Written PostJosh Enjoys Seeing Terminator 2: Judgment Day Back on the Big Screen!

Josh Enjoys Seeing Terminator 2: Judgment Day Back on the Big Screen!

As I have written here before, I love the idea of revival showings of great classic movies.  It is a special treat to get to see a terrific older movie back on the big screen, where it belongs!  I wish this was done more often.  It’s a pleasure whenever a studio gets behind this sort of thing.  In the past two weeks I was delighted by the chance to see two wonderful movies back on the big screen: a new 3D version of James Cameron’s Terminator 2: Judgment Day, and a 40th Anniversary showing of Steven Spielberg’s Close Encounters of the Third Kind.  Both were fantastic!

Let’s start with T2, which I saw first.  I didn’t need a 3D conversion; I would have jumped at the chance to see this blockbuster back on the big screen in its original form.  But that being said, the 3D was fun.  The 3D conversion was done exceedingly well.  No surprise, since it was overseen by James Cameron, who launched the modern wave of 3D films (a wave that has already mostly died out) with Avatar in 2009.  The 3D is subtly done, adding depth to the image without ever being distracting.  The new 3D effects are most exciting in the brief “future war” sequence at the start of the film; it’s a ton of fun to see the Terminator robots and all the exploding ships and trucks in 3D.

I love T2, and it’s incredible how well this 1991 film holds up more than twenty-five years after its release.  It’s a great story, with vivid characters and spectacular action.  This could be Arnold Schwarzenegger’s greatest performance (though I am also partial to his work in True Lies, another great James Cameron film).  Some of the story beats are a little cliche twenty-five years later, but I still found this story of a killer robot learning to care for a human boy to be remarkably affecting.  Linda Hamilton is terrific as this hardened version of Sarah Connor (a far cry from the waitress damsel in distress she played in the first film).  I know some people don’t love Edward Furlong’s work as John Connor, but I think he does a great job at embodying this young nineteen-nineties kid.  And the action — wow.  There are few directors better at crafting extraordinary action sequences than James Cameron.

I was pleasantly surprised by how well this film’s groundbreaking-at-the-time CGI effects held up, projected on the big screen, twenty-five years later.  Often times I find that films that are the most cutting-edge can age poorly, as their pioneering effects are improved upon by other films and filmmakers who stand on their shoulders.  I was worried that, when seen on the big screen, any flaws in the film’s 1991 computer effects would be magnified.  But I was surprised and impressed that the visuals — particularly the liquid metal T-1000 — were still pretty damn great!  This is a testament to the incredible skill of Mr. Cameron and his team.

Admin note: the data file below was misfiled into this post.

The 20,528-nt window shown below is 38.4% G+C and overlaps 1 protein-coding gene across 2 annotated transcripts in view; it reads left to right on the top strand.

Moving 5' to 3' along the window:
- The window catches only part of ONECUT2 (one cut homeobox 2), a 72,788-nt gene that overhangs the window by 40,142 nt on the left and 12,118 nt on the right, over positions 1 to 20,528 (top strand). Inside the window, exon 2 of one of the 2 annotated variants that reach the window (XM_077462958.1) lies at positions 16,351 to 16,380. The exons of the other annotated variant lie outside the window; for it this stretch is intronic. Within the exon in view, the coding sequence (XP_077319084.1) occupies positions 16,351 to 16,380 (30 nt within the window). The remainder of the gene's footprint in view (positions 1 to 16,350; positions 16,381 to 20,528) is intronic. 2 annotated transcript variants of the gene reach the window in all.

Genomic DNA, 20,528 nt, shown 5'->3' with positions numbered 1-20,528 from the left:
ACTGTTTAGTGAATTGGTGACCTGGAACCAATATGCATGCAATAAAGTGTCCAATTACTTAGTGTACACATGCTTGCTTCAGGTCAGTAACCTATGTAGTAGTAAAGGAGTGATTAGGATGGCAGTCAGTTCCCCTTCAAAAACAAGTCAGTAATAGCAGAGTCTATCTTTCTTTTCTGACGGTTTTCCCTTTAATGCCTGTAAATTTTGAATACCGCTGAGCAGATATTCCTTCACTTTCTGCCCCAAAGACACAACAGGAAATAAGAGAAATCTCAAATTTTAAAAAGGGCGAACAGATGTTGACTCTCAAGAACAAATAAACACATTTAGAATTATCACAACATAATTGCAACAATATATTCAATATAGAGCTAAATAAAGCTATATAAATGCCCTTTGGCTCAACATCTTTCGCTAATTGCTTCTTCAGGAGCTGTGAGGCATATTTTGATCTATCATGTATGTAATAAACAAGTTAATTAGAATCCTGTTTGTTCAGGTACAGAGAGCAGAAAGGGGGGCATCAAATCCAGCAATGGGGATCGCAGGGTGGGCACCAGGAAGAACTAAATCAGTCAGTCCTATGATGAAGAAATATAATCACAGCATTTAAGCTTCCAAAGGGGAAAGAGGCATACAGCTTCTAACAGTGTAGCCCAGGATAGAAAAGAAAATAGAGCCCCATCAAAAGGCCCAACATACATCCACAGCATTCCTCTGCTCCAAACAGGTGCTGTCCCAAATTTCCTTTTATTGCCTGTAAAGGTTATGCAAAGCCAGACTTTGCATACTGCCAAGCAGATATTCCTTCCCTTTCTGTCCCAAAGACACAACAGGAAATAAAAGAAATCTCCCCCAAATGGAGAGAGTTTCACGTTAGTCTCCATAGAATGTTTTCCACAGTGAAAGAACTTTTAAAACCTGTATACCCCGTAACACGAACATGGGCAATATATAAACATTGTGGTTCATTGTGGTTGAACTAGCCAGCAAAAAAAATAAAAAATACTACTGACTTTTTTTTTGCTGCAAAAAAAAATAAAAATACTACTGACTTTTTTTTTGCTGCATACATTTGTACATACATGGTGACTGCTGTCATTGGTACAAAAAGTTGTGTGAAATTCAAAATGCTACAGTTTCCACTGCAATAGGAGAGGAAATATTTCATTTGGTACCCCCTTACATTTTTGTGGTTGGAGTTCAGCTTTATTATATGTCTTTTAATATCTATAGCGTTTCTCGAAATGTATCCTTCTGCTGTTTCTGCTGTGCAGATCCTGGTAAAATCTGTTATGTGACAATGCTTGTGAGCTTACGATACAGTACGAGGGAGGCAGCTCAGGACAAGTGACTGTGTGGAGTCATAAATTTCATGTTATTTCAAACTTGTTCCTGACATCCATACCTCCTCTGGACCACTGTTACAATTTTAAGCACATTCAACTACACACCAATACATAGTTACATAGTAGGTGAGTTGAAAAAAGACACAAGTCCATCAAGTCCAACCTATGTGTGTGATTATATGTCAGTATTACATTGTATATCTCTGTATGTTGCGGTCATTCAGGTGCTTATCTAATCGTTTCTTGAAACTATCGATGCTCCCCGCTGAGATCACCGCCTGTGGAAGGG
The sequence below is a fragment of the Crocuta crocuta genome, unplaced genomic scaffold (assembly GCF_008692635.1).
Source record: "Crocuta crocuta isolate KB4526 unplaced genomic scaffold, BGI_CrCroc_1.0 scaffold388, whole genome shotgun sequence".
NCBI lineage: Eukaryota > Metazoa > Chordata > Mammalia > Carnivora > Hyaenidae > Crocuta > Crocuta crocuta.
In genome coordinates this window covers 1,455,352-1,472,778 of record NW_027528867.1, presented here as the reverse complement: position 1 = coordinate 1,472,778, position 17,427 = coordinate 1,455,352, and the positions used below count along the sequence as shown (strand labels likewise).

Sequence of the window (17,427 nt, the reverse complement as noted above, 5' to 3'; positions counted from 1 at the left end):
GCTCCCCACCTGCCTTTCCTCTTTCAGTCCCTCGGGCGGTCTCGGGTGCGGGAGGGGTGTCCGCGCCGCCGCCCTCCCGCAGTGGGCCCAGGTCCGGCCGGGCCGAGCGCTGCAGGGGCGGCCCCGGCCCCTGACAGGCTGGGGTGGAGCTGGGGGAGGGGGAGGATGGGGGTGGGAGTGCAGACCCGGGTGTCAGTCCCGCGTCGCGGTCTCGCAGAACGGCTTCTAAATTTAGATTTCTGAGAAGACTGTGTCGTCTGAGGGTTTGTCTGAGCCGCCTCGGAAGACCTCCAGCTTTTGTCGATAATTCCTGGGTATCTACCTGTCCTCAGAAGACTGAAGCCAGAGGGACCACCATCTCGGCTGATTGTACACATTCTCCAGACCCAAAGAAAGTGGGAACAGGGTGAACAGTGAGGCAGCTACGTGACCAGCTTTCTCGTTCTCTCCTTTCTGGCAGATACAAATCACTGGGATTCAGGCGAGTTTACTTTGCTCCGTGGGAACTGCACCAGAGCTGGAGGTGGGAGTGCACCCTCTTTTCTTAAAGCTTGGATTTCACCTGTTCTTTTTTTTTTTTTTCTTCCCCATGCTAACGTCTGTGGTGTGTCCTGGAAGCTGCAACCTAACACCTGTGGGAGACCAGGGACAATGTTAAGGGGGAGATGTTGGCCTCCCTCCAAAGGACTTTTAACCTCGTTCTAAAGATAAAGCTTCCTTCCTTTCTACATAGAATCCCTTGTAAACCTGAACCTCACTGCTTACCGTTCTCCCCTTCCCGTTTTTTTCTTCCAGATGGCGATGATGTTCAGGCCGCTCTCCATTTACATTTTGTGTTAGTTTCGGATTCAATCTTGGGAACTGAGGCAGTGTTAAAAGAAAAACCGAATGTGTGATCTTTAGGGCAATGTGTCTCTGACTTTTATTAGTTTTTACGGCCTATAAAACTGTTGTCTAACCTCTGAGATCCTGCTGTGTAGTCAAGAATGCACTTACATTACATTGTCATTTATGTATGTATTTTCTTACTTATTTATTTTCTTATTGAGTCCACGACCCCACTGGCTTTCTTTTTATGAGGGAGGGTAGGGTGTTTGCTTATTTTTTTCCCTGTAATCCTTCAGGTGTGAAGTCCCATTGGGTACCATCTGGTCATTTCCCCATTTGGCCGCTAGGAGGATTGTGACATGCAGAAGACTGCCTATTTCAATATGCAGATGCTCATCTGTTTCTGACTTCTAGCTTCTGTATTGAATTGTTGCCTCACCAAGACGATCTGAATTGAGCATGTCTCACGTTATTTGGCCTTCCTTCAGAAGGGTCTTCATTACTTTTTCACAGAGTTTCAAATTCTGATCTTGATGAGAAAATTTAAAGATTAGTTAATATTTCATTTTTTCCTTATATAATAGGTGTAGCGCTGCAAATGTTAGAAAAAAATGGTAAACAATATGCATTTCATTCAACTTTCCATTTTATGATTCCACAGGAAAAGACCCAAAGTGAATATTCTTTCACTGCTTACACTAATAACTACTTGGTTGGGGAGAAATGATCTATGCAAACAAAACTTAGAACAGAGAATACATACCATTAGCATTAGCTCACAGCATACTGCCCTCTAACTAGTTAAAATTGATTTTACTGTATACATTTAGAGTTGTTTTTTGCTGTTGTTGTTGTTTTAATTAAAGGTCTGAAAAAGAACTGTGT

One of the great pleasures of seeing this film back on the big screen was getting to hear Brad Fiedel’s terrific score really, really loud.  I love his Terminator main theme — just hearing that burst forth from the theater’s speakers over the opening credits put a smile on my face.  But the whole score — particularly all the chase music — is terrific, and it was a delight to hear it the way it was meant to be heard, as opposed to coming out of my TV’s speakers.

I am a huge fan of the extended Director’s Cut version of Terminator 2.  For years now, that has been my preferred version whenever I re-watch this film at home.  There’s a lot of cool stuff added into that version, including a they-never-should-have-cut-it scene with Michael Biehn, reprising his role as Kyle Reese; lots more stuff showing Sarah’s unpleasant incarceration in the mental hospital; a lengthy sequence in which we see that Sarah and John have to remove and adjust the Terminator’s CPU chip in order to activate his ability to learn, and then lots more stuff in the middle of the movie showing the Terminator’s gradual process of learning and becoming more human while bonding with John; and a whole cool subplot running through the final fight in which we see the T-1000 glitching, having not quite repaired itself 100% after being shattered by the liquid nitrogen.  That’s all cool stuff and it adds a lot of textures to the film.  So I hadn’t actually seen the theatrical version for a while.  Watching this re-release reminded me of just how awesome the theatrical version is.  I still prefer the extended cut, but boy without all that extended material the theatrical cut really MOVES.  This is an amazing piece of blockbuster entertainment.  It has wonderful characters and a lot of heart, but above all this is just a ferocious action/adventure.  It was a joy seeing it on the big screen.  (For the first time!!  I didn’t see this film in theaters in 1991.)

I’ll be back on Wednesday with my thoughts on the 40th Anniversary screening of Close Encounters of the Third Kind!